A young poet tells the inspiring story of his unforgettable migration from El Salvador to the United States at the age of nine in this “gripping memoir” (NPR) of bravery, hope, and finding family.
“I read Solito with my heart in my throat and did not burst into tears until the last sentence. What a person, what a writer, what a book. A masterpiece.”—Emma Straub
A READ WITH JENNA PICK
“A riveting tale of perseverance and the lengths humans will go to help each other in times of struggle.”—Dave Eggers
Trip. My parents started using that word about a year ago—“one day, you’ll take a trip to be with us. Like an adventure.”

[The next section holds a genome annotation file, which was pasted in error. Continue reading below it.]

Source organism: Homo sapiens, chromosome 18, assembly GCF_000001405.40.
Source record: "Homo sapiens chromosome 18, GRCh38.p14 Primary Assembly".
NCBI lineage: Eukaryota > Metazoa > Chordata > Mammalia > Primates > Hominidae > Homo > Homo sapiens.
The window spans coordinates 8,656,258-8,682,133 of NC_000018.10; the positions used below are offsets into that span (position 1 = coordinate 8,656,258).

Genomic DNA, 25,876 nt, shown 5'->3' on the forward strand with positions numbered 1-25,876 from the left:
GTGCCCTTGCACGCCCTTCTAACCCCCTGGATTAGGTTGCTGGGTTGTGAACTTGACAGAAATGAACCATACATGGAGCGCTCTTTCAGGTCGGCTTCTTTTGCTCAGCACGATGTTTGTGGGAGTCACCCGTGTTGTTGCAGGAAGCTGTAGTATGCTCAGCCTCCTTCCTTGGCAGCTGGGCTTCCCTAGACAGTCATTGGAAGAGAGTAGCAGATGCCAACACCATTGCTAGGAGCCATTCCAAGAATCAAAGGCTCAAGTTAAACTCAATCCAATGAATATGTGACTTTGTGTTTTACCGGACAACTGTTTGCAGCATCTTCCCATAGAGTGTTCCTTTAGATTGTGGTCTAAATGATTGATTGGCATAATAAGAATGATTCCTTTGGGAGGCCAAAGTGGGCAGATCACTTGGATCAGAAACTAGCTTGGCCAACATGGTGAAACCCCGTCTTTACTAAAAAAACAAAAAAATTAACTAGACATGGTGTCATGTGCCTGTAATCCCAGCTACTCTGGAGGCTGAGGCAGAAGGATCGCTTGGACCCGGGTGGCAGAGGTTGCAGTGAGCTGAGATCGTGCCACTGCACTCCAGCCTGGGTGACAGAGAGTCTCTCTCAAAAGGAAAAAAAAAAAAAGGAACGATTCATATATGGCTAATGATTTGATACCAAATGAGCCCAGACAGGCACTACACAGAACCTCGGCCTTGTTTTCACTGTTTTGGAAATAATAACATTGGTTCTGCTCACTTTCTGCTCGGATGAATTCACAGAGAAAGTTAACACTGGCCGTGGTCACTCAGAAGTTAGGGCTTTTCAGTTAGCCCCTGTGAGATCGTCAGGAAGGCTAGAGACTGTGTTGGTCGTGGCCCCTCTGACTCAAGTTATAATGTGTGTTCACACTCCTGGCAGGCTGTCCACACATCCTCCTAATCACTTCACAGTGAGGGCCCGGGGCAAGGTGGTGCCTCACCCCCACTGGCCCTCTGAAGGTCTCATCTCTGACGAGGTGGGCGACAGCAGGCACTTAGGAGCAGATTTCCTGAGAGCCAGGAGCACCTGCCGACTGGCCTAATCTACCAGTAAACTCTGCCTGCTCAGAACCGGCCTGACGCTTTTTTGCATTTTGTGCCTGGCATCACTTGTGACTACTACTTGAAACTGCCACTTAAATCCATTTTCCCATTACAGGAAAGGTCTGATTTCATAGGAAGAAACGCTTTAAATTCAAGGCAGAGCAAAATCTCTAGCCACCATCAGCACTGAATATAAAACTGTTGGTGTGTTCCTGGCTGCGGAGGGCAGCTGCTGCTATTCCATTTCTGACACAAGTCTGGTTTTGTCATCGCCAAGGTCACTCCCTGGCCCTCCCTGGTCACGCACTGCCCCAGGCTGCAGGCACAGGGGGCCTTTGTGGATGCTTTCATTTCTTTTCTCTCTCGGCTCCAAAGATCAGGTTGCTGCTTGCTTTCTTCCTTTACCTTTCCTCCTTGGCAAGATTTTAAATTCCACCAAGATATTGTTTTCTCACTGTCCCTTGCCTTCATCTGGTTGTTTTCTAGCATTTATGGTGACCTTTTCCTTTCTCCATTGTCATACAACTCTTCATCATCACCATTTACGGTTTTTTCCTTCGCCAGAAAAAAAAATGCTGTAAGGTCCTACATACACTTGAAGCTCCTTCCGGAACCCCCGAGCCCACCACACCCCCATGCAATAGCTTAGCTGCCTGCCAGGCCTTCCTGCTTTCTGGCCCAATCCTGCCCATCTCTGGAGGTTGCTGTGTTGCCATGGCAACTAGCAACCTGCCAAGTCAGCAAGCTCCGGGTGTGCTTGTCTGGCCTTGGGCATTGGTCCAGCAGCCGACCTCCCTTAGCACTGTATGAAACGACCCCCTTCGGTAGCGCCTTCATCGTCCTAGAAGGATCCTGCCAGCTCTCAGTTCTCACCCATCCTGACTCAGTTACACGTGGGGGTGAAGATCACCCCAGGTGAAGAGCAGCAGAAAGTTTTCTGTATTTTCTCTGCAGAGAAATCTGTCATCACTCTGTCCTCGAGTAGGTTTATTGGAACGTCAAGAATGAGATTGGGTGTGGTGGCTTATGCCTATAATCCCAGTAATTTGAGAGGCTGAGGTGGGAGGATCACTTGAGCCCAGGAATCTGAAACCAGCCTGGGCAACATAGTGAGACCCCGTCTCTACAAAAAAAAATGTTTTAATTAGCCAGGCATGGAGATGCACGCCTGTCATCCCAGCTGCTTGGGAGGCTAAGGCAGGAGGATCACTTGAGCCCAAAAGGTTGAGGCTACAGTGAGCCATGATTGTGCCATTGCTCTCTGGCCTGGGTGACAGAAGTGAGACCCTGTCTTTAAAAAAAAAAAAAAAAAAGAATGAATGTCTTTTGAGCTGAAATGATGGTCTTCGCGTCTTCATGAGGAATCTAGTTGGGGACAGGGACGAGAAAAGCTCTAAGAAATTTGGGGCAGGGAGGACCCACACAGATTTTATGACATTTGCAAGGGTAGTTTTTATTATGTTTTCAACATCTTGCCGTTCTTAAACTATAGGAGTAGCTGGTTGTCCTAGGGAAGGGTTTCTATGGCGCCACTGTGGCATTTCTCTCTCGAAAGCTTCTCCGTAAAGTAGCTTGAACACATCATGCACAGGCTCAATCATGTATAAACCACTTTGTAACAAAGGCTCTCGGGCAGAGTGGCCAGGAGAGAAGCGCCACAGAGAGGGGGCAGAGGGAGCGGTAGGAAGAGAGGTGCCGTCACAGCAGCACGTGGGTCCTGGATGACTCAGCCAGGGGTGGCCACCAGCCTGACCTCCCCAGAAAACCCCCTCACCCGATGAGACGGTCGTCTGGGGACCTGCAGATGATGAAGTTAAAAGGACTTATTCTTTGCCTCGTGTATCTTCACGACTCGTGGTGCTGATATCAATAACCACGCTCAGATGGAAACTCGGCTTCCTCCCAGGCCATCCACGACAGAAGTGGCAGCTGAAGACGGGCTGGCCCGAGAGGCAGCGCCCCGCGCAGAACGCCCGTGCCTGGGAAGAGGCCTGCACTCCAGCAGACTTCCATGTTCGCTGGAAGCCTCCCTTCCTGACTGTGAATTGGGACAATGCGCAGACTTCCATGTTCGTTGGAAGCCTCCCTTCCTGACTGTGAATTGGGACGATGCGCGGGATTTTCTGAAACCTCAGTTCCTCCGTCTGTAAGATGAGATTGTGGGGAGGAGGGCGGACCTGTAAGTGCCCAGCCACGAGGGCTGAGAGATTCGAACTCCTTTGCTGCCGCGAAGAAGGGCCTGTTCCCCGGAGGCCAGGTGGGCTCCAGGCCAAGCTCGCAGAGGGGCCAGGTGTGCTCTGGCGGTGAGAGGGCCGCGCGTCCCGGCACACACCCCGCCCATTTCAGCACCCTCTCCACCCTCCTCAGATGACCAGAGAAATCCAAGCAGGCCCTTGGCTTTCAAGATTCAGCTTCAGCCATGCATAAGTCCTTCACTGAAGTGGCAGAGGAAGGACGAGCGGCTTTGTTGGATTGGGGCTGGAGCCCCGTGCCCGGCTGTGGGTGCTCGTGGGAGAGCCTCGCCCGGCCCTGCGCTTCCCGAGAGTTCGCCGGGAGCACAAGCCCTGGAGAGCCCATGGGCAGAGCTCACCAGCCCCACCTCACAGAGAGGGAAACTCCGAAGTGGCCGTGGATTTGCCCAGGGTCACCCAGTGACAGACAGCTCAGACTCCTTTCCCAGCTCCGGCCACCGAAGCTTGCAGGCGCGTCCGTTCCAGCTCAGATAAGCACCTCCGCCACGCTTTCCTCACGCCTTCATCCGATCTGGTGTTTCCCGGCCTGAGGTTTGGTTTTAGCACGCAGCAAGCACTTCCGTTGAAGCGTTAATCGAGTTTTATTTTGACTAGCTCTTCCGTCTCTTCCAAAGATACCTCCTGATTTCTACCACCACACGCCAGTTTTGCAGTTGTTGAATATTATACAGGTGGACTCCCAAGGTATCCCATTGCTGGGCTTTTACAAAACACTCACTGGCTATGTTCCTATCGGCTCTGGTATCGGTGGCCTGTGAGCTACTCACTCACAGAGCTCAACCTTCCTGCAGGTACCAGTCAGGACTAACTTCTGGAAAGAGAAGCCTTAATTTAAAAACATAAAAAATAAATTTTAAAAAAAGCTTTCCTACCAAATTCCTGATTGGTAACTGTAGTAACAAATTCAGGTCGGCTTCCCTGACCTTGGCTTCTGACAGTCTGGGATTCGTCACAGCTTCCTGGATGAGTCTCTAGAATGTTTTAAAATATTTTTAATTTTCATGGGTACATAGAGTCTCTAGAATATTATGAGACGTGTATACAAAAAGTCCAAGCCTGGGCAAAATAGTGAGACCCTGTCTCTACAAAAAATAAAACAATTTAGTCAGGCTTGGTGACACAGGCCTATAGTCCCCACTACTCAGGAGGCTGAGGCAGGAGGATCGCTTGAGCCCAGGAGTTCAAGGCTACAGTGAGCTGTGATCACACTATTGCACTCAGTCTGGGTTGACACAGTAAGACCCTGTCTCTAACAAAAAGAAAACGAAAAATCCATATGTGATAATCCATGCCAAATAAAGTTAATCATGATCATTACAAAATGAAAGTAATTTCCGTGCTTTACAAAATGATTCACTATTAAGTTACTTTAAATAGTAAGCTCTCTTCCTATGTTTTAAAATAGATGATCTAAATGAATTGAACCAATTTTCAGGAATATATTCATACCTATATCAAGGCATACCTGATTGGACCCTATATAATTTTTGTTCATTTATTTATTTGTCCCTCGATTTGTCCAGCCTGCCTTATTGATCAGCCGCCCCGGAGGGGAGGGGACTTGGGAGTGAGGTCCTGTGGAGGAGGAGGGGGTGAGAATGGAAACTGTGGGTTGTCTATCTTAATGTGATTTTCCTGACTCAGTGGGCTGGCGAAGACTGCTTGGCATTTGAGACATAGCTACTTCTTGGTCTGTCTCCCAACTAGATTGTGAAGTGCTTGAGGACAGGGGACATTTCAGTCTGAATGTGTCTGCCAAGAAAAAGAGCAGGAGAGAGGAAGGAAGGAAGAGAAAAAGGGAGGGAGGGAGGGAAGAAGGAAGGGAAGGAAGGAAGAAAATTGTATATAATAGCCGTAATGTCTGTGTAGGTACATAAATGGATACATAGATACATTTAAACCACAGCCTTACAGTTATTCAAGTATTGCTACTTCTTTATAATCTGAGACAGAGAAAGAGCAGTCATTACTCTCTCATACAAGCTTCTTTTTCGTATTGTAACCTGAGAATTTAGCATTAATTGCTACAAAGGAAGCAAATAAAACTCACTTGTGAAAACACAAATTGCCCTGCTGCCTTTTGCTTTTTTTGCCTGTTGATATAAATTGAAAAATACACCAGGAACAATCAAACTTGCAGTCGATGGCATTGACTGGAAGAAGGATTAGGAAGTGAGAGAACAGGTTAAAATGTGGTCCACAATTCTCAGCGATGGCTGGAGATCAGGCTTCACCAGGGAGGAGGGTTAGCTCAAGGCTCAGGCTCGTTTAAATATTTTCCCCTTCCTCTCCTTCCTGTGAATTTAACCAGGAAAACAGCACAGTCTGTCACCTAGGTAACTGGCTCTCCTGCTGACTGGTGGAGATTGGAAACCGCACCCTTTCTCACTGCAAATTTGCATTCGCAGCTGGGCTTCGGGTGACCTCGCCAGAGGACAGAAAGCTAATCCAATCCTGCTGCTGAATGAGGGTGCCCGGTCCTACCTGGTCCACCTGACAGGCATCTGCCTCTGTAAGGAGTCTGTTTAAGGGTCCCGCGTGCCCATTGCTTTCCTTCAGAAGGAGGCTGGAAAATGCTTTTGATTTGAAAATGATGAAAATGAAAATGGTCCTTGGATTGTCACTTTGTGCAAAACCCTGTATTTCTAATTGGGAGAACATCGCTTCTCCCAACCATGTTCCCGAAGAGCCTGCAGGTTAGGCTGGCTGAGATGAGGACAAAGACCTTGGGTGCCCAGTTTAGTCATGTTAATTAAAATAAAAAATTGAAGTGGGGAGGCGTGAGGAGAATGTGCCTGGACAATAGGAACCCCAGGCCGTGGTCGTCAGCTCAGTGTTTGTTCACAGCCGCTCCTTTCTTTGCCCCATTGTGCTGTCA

Javier’s adventure is an almost 3000-mile journey from El Salvador, through Guatemala and Mexico, and across the U.S. border to reunite with his family. Traveling alone except for a group of strangers and a “coyote” hired to lead him to safety, Javier’s trip is supposed to last two short weeks.
At nine years old, all Javier can imagine is rushing into his parents’ arms, snuggling in bed between them, and living under the same roof again. He cannot foresee the perilous boat trips, relentless desert treks, pointed guns, arrests and deceptions that await him; nor can he know that those two weeks will expand into two life-altering months alongside a group of strangers who will come to encircle him like an unexpected family.
A memoir as propulsive as it is inspiring, Solito not only provides an intimate account of a near-impossible journey, but also the miraculous kindness and love delivered at the most unexpected moments. “I have waited decades for a memoir like Solito,” says Sandra Cisneros.